“China is moving up the value chain and rapidly increasing exports based on domestic innovation, so inevitably it is filing an ever-growing number of patent applications,” WIPO’s Chief told a news conference as the agency announced its latest findings.
Schwarzenegger and others have boasted how AB32 will promote green jobs creation in California, catapulting us into world leadership. But China already leads the world in solar-panel production. It will be happy to help Californians prevent global warming by selling its panels here.
And assuming the bullet-train ever is built in California, the trains running on its tracks will be designed in China, although most of the assembly will be in America.
Next year also will see the first strong implementation of AB32. During the election’s debate over Proposition 23, which would have suspended AB32 until unemployment dropped to 5.5 percent, a lot of numbers were tossed around. The Union of Concerned Scientists said AB32 could create 112,000 jobs while saving half a million.
By contrast, a Cal State-Sacramento study found that AB32 could kill up to 1.1 million jobs.
We’ll soon find out which projection is right. But it goes against economic reality to think that a stiff new regulation will create jobs instead of destroying them. As Joseph Vranich, the Business Relocation Coach, has tallied, at least 158 businesses already have left California in 2010, a new record. Next year could be even worse.
It isn’t just what voters did by rejecting Prop. 23 that will be so damaging to the economy. It’s also the impression they give global investors that the voters are anti-business.
Nobody knows what new anti-business legislation will be passed by the Legislature and signed by Gov. Jerry Brown. Nor does anybody know what new anti-business initiatives will be put on the ballot and approved by voters.
True, voters also made it harder to raise the taxes called “fees” by passing Proposition 26. And voters defeated the Proposition 24 tax increase. Those are positives. But taxes in California already are so high that limiting new increases is only a slight improvement. And we have yet to see what tax increases will be attempted by the new governor and Legislature to try to deal with the $25 billion state budget deficit that Schwarzenegger leaves behind.
As companies and persons deal with the continuing American calamity, they will seek havens wherever they can. Which means they will be looking for states with the lightest tax burdens.
California’s tax burden, among the highest of the 50 states, will encourage businesses and jobs to leave, while discouraging them from coming here. During good times, businesses can overlook high taxes in some cases because prosperity electrifies everything, and California’s charms are alluring.
But during bad times, especially economic bad times that never seem to go away, businesses can only take so much of a tax burden before facing the choice between leaving and bankruptcy.
That $25 billion budget deficit is just scary. Worse, the optimism that seven years ago greeted Schwarzenegger and his promise to stop the “crazy deficit spending” long has deflated the way his muscles did when he stopped injecting himself with steroids. In 2003, it was easy to see the problem as one of an incompetent, panicky Democratic governor, Gray Davis, who just had to be removed.
But in 2010 it seems as if no one, Democrat or Republican, American-born or Austrian-born, can solve the endemic deficits. Even the Terminator didn’t terminate them, but made them worse. Yet they must be solved. California, unlike the federal government, cannot just print money to paper over debt.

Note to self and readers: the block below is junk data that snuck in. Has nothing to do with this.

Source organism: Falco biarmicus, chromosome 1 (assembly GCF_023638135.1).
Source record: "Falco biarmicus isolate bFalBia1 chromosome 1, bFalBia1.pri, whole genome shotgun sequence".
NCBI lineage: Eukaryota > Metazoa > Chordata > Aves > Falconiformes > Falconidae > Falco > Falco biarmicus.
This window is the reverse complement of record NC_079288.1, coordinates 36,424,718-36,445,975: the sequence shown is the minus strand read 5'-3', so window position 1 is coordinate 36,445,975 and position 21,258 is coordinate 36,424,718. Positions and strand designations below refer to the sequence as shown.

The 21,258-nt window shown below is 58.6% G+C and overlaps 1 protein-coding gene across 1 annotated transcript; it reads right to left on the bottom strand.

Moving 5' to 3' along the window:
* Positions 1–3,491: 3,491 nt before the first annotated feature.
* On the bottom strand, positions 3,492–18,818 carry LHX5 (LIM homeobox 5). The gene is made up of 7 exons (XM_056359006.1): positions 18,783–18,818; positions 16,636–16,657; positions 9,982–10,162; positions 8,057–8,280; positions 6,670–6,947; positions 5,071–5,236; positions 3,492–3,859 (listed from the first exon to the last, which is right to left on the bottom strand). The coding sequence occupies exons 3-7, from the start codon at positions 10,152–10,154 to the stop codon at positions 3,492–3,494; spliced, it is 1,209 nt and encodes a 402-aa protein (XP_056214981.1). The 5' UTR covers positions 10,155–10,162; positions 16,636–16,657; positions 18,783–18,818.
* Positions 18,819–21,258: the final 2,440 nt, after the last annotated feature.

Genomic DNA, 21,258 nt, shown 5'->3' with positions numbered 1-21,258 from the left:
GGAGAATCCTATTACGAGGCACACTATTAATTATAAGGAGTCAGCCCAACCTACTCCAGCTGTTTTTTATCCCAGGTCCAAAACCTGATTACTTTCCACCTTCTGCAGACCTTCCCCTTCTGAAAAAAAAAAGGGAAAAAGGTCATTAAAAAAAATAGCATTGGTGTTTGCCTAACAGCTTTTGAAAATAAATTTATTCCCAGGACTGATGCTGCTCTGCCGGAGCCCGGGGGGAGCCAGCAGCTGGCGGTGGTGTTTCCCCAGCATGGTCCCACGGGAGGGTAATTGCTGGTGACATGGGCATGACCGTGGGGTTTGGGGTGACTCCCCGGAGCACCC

Enter Jerry Brown, the once and future governor. In a recent Orange County Register column, Brian Calle writes that Brown has a chance for a “Nixon going to China” moment. That would mean he would face down the people who put him into office, the government workers’ unions, and work for major spending cuts and essential pension reforms. Calle:
The state’s government employee unions will be Brown’s biggest obstacle. “They will resist efforts to curtail compensation, pension and fringe benefits,” [former Republican Gov. George] Deukmejian warned. To be successful he will have to address public employee compensation. “Since he [Brown] is not looking to run for president this time, or, perhaps, even a second term as governor, maybe he wants to address the real problems.” But Deukmejian also warned that unions become more brazen the longer a governor is in office. “Gray Davis steered state economic policy down the middle of the road very effectively his first couple of years, and then unions stepped in and we saw the results.”
Deukmejian said that for Brown to be successful he will have to be “willing to resist many efforts to spend more than the state has coming in. It is really that simple but it is not easy to do, and to accomplish it he will have to wield his veto power.”
But even Brown will have difficulty pushing reforms through a new Legislature as much controlled by left-wing Democrats as the outgoing Legislature. Redistricting, which is supposed to end the gerrymandering that encouraged extremist left-wing candidates, doesn’t take effect until the 2012 election.
Add it all up, and California is living a Grand Illusion. Other states are positioning themselves to weather whatever storms come next in the Great Recession by cutting taxes and regulations. That is, by facing reality.
Meanwhile, California policymakers and voters believe that they way to prosperity is overspending, overborrowing, overtaxing and overregulating.
Soon, California is going to learn the hard way the truth of old Ben Franklin’s aphorism, “Experience keeps a dear school, yet Fools will learn in no other.”
John Seiler is an analyst and researcher at CalWatchDog.com. His email: [email protected].